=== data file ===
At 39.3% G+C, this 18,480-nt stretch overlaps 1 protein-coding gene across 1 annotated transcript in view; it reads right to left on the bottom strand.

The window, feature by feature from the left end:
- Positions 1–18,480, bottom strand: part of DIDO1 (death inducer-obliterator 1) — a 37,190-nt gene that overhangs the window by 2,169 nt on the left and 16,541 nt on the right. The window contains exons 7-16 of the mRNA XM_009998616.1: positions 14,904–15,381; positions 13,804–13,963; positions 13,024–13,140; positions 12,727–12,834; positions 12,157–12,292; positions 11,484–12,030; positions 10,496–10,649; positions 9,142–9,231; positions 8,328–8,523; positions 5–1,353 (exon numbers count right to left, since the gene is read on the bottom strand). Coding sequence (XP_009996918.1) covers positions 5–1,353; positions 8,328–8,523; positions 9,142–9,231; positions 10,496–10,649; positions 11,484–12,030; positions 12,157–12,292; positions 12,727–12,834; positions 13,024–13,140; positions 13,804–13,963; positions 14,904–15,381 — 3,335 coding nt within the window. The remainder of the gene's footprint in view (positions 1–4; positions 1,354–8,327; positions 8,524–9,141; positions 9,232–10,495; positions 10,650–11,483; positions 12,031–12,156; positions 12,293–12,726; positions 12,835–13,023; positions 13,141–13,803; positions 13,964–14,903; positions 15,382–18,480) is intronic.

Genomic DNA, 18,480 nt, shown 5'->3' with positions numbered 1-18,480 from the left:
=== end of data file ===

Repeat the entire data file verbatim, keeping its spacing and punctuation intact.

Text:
At 39.3% G+C, this 18,480-nt stretch overlaps 1 protein-coding gene across 1 annotated transcript in view; it reads right to left on the bottom strand.

The window, feature by feature from the left end:
- Positions 1–18,480, bottom strand: part of DIDO1 (death inducer-obliterator 1) — a 37,190-nt gene that overhangs the window by 2,169 nt on the left and 16,541 nt on the right. The window contains exons 7-16 of the mRNA XM_009998616.1: positions 14,904–15,381; positions 13,804–13,963; positions 13,024–13,140; positions 12,727–12,834; positions 12,157–12,292; positions 11,484–12,030; positions 10,496–10,649; positions 9,142–9,231; positions 8,328–8,523; positions 5–1,353 (exon numbers count right to left, since the gene is read on the bottom strand). Coding sequence (XP_009996918.1) covers positions 5–1,353; positions 8,328–8,523; positions 9,142–9,231; positions 10,496–10,649; positions 11,484–12,030; positions 12,157–12,292; positions 12,727–12,834; positions 13,024–13,140; positions 13,804–13,963; positions 14,904–15,381 — 3,335 coding nt within the window. The remainder of the gene's footprint in view (positions 1–4; positions 1,354–8,327; positions 8,524–9,141; positions 9,232–10,495; positions 10,650–11,483; positions 12,031–12,156; positions 12,293–12,726; positions 12,835–13,023; positions 13,141–13,803; positions 13,964–14,903; positions 15,382–18,480) is intronic.

Genomic DNA, 18,480 nt, shown 5'->3' with positions numbered 1-18,480 from the left: